Moments That Keep Caregivers Strong

This week, like so many others, I was deeply touched by a precious moment — captured on video — between Georgia resident Kelly Gunderson and her 87-year-old mother, Daphne, who suffers with Alzheimer’s disease. As mother and daughter converse, lying side by side in what appears to be a hospital bed, Daphne recognizes her daughter — for the first time in a long while. Having been a family caregiver myself, I know moments like this keep us strong and help …

10 Tips for Caregivers From Caregivers

As I cared for my parents, helping them to live independently at home as they aged, I learned to listen to the learnings of other family caregivers. Recently, I shared 5 Tips for Caregivers and asked others for their views on our @AARPAdvocates Facebook page. The comments from fellow caregivers came flooding in. While I wish I could share them all, here are 10 tips from caregivers to caregivers: 1. Be patient. Nan: “Patience followed by more patience.” Rae: “Patience! Lots …

39 States and Counting: Caregiving Across State Lines

I was a long-distance caregiver for my parents for nearly 15 years. Through illness, surgery and rehabilitation, I helped them stay out of institutional care, like a nursing home, and instead remain at home - where they wanted to be. During this time, I purchased my house on Cape Cod in Massachusetts with my parents in mind – hoping that Mom and Pop could come to the Cape from New York, enjoy time by the seashore, and get some rest and …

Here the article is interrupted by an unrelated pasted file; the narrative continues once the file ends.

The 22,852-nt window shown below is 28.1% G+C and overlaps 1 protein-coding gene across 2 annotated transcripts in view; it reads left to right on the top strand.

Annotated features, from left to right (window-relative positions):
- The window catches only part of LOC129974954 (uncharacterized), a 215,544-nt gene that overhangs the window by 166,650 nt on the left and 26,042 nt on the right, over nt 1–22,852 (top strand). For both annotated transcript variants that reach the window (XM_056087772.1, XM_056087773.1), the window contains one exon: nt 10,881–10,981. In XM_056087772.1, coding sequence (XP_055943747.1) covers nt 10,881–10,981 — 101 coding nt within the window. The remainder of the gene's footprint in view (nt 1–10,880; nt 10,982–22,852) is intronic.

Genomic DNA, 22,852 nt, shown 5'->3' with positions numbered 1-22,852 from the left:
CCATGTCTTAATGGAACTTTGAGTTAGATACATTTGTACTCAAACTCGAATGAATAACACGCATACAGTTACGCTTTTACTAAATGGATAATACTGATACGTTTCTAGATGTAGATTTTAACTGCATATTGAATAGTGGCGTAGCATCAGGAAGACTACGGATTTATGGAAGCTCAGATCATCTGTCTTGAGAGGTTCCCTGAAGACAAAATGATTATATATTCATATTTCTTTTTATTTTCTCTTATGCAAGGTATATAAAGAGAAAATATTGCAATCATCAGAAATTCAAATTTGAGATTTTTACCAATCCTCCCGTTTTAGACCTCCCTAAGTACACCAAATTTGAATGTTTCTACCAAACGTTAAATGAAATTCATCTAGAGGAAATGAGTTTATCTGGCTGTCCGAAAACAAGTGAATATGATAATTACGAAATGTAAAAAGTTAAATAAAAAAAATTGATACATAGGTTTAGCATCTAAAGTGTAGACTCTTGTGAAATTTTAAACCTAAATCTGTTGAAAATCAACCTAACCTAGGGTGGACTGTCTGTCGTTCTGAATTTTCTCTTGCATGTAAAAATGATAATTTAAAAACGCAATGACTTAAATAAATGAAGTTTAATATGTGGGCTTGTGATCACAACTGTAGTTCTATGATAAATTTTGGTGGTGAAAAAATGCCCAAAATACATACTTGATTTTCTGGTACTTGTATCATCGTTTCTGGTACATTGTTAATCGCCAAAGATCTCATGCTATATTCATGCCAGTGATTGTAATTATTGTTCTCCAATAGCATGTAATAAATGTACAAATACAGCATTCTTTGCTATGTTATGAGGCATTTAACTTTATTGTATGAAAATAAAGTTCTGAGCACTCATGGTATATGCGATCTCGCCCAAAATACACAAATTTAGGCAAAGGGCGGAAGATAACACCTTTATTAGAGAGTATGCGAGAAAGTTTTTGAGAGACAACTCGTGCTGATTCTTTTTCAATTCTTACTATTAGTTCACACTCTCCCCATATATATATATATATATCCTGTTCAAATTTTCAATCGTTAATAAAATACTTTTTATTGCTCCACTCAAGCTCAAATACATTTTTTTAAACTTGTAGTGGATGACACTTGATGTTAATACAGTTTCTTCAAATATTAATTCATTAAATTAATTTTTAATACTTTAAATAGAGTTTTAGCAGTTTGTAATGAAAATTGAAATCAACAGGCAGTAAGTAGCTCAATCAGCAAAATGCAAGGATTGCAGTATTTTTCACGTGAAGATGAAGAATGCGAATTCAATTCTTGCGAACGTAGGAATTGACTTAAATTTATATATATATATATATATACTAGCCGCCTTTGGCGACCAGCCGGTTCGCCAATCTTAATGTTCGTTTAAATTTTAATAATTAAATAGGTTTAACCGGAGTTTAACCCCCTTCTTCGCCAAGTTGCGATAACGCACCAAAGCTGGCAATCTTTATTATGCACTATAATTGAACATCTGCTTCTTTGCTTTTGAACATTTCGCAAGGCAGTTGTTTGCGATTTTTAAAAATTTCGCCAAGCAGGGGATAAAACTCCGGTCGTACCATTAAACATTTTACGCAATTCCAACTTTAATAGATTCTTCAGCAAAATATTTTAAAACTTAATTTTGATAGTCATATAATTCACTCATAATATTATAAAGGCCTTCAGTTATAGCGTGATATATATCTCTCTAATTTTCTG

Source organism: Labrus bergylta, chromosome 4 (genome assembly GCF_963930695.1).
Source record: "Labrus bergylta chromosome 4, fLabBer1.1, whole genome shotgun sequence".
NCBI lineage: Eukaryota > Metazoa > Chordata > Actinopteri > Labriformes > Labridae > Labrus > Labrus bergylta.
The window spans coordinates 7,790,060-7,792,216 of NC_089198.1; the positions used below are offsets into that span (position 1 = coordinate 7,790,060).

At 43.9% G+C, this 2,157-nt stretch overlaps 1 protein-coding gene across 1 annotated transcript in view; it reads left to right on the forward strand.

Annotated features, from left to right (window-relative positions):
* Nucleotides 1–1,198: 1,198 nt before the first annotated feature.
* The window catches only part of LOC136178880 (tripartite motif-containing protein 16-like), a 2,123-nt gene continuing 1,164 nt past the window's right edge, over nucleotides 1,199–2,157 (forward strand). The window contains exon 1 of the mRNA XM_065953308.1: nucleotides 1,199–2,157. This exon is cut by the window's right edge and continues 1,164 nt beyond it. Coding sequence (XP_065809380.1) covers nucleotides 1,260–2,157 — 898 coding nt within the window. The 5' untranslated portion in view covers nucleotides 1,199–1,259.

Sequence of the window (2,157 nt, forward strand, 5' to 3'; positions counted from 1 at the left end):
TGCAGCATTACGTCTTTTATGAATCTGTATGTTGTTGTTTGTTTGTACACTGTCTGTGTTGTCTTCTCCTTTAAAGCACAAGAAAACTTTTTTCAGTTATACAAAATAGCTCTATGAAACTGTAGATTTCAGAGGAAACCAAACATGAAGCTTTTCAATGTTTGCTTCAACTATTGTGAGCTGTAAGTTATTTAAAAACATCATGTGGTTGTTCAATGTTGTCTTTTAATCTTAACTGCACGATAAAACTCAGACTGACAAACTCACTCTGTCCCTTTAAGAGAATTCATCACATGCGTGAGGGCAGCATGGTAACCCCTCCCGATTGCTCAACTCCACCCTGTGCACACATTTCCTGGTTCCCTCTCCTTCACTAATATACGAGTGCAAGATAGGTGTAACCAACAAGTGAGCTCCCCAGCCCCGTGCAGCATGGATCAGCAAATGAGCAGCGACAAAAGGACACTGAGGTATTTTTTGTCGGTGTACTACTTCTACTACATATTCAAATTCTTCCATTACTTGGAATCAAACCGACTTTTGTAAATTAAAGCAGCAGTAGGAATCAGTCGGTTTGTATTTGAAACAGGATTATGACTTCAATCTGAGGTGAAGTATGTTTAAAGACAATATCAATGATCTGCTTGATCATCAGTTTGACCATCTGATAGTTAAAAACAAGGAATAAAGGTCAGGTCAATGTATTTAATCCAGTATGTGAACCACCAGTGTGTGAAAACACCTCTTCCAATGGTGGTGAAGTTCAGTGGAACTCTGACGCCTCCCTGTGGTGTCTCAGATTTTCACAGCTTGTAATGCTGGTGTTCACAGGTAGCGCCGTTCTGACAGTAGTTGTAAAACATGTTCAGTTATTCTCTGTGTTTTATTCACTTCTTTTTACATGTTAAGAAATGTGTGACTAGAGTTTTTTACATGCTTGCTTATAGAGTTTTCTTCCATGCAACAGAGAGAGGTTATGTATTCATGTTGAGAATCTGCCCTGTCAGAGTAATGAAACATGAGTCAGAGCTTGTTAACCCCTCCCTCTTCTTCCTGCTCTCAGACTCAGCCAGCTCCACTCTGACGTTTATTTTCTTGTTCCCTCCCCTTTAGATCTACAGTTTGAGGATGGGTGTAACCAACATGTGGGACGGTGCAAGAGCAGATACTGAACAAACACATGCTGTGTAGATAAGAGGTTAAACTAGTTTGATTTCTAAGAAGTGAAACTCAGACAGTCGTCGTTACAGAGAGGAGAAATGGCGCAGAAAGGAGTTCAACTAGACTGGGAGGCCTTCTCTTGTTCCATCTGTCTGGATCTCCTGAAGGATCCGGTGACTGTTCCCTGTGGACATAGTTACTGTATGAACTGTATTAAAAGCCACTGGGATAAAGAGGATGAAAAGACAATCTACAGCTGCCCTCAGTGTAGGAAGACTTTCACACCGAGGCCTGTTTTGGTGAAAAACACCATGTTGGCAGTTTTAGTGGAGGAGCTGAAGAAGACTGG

5 Tips for Family Caregivers

I recently spent a weekend with eight of my college roommates for our annual get-together. Through the years we’ve always shared our life events, so it came as no surprise that our conversation turned to the topic of family caregiving. Like millions of fiftysomething women in the U.S. today, my former roomies are struggling to navigate the health care system on behalf of their parents – who now turn to them for help. “Information is power,” I told them. “So let …

Family Caregivers at Work

Through the years, I’ve had to take time off from work to care for my mom and pop. And I’ve always been grateful that I worked for an employer that allowed me to take sick leave or to telework in order to be there for my parents. But I know I’m one of the lucky ones. Today, millions of American workers have no paid or unpaid sick leave. Each day they face loss of pay – or loss of their jobs …

Sometimes Family Caregivers Need a Break

Every day for eight years, my Pop provided hands-on care for my mom, who faced a number of physical challenges.  At age 90, Pop was still helping Mom out of bed into her wheelchair, bathing and dressing her, making the meals, and doing the dishes, laundry and anything else that needed to be done. A few times a week, Pop would get out of the house for a trip to the grocery store and a few staples like bread, milk …